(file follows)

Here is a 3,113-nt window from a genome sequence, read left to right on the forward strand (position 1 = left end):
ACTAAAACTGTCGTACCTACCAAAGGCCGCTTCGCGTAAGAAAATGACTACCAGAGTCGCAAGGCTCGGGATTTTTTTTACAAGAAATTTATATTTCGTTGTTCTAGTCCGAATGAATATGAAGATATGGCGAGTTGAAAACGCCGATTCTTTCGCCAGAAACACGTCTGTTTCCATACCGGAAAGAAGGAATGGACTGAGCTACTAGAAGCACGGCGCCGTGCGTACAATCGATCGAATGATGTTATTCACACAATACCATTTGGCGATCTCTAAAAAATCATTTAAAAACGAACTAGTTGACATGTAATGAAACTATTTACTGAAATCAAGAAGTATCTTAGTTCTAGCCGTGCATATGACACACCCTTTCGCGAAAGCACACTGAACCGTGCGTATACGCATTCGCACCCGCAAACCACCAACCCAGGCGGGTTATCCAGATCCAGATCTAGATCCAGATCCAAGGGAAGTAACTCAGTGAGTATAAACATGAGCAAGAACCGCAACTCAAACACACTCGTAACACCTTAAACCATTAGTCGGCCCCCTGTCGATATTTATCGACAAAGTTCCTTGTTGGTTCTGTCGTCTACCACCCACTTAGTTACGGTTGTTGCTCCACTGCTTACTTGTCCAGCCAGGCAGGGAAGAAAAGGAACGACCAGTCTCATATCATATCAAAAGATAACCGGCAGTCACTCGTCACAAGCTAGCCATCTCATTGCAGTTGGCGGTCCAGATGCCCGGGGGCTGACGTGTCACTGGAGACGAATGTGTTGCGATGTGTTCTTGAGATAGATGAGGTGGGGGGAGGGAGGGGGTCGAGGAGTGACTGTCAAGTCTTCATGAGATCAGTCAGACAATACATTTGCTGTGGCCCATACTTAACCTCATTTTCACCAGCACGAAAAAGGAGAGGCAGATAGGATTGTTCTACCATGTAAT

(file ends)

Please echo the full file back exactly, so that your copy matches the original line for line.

Here is a 3,113-nt window from a genome sequence, read left to right on the forward strand (position 1 = left end):
ACTAAAACTGTCGTACCTACCAAAGGCCGCTTCGCGTAAGAAAATGACTACCAGAGTCGCAAGGCTCGGGATTTTTTTTACAAGAAATTTATATTTCGTTGTTCTAGTCCGAATGAATATGAAGATATGGCGAGTTGAAAACGCCGATTCTTTCGCCAGAAACACGTCTGTTTCCATACCGGAAAGAAGGAATGGACTGAGCTACTAGAAGCACGGCGCCGTGCGTACAATCGATCGAATGATGTTATTCACACAATACCATTTGGCGATCTCTAAAAAATCATTTAAAAACGAACTAGTTGACATGTAATGAAACTATTTACTGAAATCAAGAAGTATCTTAGTTCTAGCCGTGCATATGACACACCCTTTCGCGAAAGCACACTGAACCGTGCGTATACGCATTCGCACCCGCAAACCACCAACCCAGGCGGGTTATCCAGATCCAGATCTAGATCCAGATCCAAGGGAAGTAACTCAGTGAGTATAAACATGAGCAAGAACCGCAACTCAAACACACTCGTAACACCTTAAACCATTAGTCGGCCCCCTGTCGATATTTATCGACAAAGTTCCTTGTTGGTTCTGTCGTCTACCACCCACTTAGTTACGGTTGTTGCTCCACTGCTTACTTGTCCAGCCAGGCAGGGAAGAAAAGGAACGACCAGTCTCATATCATATCAAAAGATAACCGGCAGTCACTCGTCACAAGCTAGCCATCTCATTGCAGTTGGCGGTCCAGATGCCCGGGGGCTGACGTGTCACTGGAGACGAATGTGTTGCGATGTGTTCTTGAGATAGATGAGGTGGGGGGAGGGAGGGGGTCGAGGAGTGACTGTCAAGTCTTCATGAGATCAGTCAGACAATACATTTGCTGTGGCCCATACTTAACCTCATTTTCACCAGCACGAAAAAGGAGAGGCAGATAGGATTGTTCTACCATGTAAT